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Is your gut leaky? A deep dive into intestinal hyperpermeability

leaky gut
Is your gut "leaky"?

LEAKY GUT? Sounds scary, doesn't it? And it truly is scary - the foods you are consuming are literally leaking out into your blood stream since your intestinal lining has been compromised!


More commonly referred to as "leaky gut", intestinal hyperpermeability is a condition in which the gut barrier is compromised, leading to a heightened immune response, endotoxin absorption, increased inflammation, and adverse GI symptoms.


What are some common signs & causes of leaky gut?

👉multiple food sensitivities - literally you can eat like 5 things and nothing else

👉acne, rashes all over the body - yes there is a strong relationship between your gut and your skin

👉airborne allergies - mysterious coughs and sensitivities to dust, pollen, etc

👉prolonged/chronic stress - if you are extremely stressed out, chances are you have an unhealthy intestinal lining

👉frequent alcohol consumption

👉frequent use of OTC pain killers - or “gut nukes” as I like to call them

👉consumption of gluten & presence of gut pathogens (Fasano A., 2020)

👉 anti-nutrients found in raw grains, beans, nuts, seeds, and some vegetables (lectins, phytates, saponins, digestive enzyme inhibitors, etc)

👉 Consumption of processed oils, sugars, emulsifiers, gums


What exactly is a “gut barrier”? You can think of your gut barrier or intestinal lining like a fence with an army of soldiers behind it. The cells that line your gut (enterocytes) are like fence panels: their primary function is to separate the inside of your body from the outside (until you absorb the nutrients, food in your gut is still technically outside your body). They also control what is (and is not) allowed into the body. Immediately beyond this first line of defense is an army of soldiers (your immune cells): their role is to attack anything foreign that may have snuck through the fence.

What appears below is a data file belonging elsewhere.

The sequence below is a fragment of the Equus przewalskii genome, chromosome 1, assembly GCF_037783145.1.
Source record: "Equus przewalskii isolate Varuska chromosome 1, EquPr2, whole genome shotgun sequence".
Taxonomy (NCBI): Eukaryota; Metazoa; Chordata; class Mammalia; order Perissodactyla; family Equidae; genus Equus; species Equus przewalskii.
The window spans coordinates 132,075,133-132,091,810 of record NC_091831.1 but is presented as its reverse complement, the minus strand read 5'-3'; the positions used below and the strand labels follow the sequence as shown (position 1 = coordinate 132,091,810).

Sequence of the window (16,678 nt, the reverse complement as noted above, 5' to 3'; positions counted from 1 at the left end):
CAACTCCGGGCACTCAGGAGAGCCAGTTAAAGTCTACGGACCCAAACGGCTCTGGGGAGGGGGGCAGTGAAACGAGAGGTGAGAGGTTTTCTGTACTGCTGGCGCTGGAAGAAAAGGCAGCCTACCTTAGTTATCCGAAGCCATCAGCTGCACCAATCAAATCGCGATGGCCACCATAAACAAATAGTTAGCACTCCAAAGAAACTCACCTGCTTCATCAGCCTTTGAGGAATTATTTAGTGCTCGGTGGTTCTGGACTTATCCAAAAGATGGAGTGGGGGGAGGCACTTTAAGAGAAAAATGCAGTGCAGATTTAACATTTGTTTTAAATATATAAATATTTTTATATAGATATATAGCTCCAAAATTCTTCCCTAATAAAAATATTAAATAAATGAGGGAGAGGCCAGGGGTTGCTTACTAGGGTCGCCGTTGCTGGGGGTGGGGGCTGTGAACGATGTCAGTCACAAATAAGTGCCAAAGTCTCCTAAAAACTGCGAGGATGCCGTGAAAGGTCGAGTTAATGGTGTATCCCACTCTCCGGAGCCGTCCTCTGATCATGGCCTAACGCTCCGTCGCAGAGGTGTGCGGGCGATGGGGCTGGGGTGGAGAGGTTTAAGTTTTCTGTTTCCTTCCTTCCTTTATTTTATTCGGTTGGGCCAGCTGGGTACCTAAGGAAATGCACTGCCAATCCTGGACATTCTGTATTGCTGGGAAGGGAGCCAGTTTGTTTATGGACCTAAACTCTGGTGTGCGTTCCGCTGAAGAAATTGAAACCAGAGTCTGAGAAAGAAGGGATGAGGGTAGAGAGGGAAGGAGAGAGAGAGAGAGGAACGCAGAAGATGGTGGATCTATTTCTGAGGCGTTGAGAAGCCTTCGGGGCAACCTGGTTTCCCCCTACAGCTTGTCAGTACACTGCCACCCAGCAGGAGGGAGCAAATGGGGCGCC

intestinal permeability


What happens with the gut barrier when you have “leaky gut”? In cases of leaky gut, those fence panels have been damaged, leaving open gaps for undigested proteins, bacteria, pathogens, and toxins to enter the body. As it should, the immune system army sounds the alarm (by increasing systemic inflammation) and mounts an attack (allergic & sensitivity reactions) against the invaders. However, this attack often gets out of control, leading to food allergies/sensitivities, neurological issues, autoimmune disease, chronic inflammation and many more!


Leaky gut=Weight gain? In addition to a chronic immune response, gastrointestinal inflammation can disrupt intercellular communication and make weight loss very difficult. Many people despite doing all the right things, will struggle to maintain a healthy weight as a result of this inflammatory process. This inflammatory process will inhibit the breakdown of fat, and increase the storing of fat (Das, S. K., & Balakrishnan, V., 2011).

Apart from managing some of the food & lifestyle culprits, you can strengthen your intestinal lining and kick the leaky gut with a number of very nourishing foods:

✨Bone broth - a lot of brands now offer it in frozen section of your store


✨Colostrum - if you are not sensitive to dairy, it is a great option!

✨Beef gelatin - mixed in with juice and made as “gut gummies”


My recommendation: It is always better to TEST rather than guess! The functional stool test I use in my practice called the GI MAP has a number of markers providing invaluable information on whether you have leaky gut and to what degree it is present! Food sensitivities are always a big driver as well which is why I always recommend running a food sensitivities test alongside a stool test. This way, you can remove the offending foods and get back on track in the fastest way possible!



 Das, S. K., & Balakrishnan, V. (2011). Role of cytokines in the pathogenesis of non-alcoholic Fatty liver disease. Indian journal of clinical biochemistry : IJCB, 26(2), 202–209.

Fasano A. (2020). All disease begins in the (leaky) gut: role of zonulin-mediated gut permeability in the pathogenesis of some chronic inflammatory diseases. F1000Research, 9, F1000 Faculty Rev-69.


Disclaimer: This post is intended for inspirational and informational purposes only, is not a substitute for medical advice, and is not intended to diagnose, treat, prevent, or cure any disease. Consult with your healthcare provider before making any changes to your routine.

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